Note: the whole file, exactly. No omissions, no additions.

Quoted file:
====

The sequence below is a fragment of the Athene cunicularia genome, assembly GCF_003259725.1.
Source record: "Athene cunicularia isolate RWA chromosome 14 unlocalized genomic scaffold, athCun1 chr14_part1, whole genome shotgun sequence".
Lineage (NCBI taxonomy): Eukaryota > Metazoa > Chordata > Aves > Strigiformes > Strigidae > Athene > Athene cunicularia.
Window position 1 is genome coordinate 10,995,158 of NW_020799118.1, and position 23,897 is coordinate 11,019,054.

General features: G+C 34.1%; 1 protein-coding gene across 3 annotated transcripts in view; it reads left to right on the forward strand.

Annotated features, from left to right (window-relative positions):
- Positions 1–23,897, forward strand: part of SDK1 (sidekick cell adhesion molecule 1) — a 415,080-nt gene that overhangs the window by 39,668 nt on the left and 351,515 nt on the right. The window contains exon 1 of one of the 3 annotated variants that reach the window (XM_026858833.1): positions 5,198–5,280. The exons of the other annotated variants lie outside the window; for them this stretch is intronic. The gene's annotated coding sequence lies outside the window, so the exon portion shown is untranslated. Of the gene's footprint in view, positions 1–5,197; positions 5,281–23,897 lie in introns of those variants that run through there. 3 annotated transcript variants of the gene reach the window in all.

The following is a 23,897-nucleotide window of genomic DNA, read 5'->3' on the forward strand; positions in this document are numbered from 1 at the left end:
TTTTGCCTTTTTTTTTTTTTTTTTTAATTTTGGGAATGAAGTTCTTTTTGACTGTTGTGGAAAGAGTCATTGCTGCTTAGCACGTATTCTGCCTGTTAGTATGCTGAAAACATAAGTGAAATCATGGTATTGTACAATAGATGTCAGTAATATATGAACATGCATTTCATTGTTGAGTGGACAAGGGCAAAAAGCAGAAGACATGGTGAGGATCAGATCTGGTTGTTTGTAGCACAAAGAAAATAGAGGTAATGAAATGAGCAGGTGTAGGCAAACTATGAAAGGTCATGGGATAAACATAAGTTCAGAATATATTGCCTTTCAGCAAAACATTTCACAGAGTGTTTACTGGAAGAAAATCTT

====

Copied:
The sequence below is a fragment of the Athene cunicularia genome, assembly GCF_003259725.1.
Source record: "Athene cunicularia isolate RWA chromosome 14 unlocalized genomic scaffold, athCun1 chr14_part1, whole genome shotgun sequence".
Lineage (NCBI taxonomy): Eukaryota > Metazoa > Chordata > Aves > Strigiformes > Strigidae > Athene > Athene cunicularia.
Window position 1 is genome coordinate 10,995,158 of NW_020799118.1, and position 23,897 is coordinate 11,019,054.

General features: G+C 34.1%; 1 protein-coding gene across 3 annotated transcripts in view; it reads left to right on the forward strand.

Annotated features, from left to right (window-relative positions):
- Positions 1–23,897, forward strand: part of SDK1 (sidekick cell adhesion molecule 1) — a 415,080-nt gene that overhangs the window by 39,668 nt on the left and 351,515 nt on the right. The window contains exon 1 of one of the 3 annotated variants that reach the window (XM_026858833.1): positions 5,198–5,280. The exons of the other annotated variants lie outside the window; for them this stretch is intronic. The gene's annotated coding sequence lies outside the window, so the exon portion shown is untranslated. Of the gene's footprint in view, positions 1–5,197; positions 5,281–23,897 lie in introns of those variants that run through there. 3 annotated transcript variants of the gene reach the window in all.

The following is a 23,897-nucleotide window of genomic DNA, read 5'->3' on the forward strand; positions in this document are numbered from 1 at the left end:
TTTTGCCTTTTTTTTTTTTTTTTTTAATTTTGGGAATGAAGTTCTTTTTGACTGTTGTGGAAAGAGTCATTGCTGCTTAGCACGTATTCTGCCTGTTAGTATGCTGAAAACATAAGTGAAATCATGGTATTGTACAATAGATGTCAGTAATATATGAACATGCATTTCATTGTTGAGTGGACAAGGGCAAAAAGCAGAAGACATGGTGAGGATCAGATCTGGTTGTTTGTAGCACAAAGAAAATAGAGGTAATGAAATGAGCAGGTGTAGGCAAACTATGAAAGGTCATGGGATAAACATAAGTTCAGAATATATTGCCTTTCAGCAAAACATTTCACAGAGTGTTTACTGGAAGAAAATCTT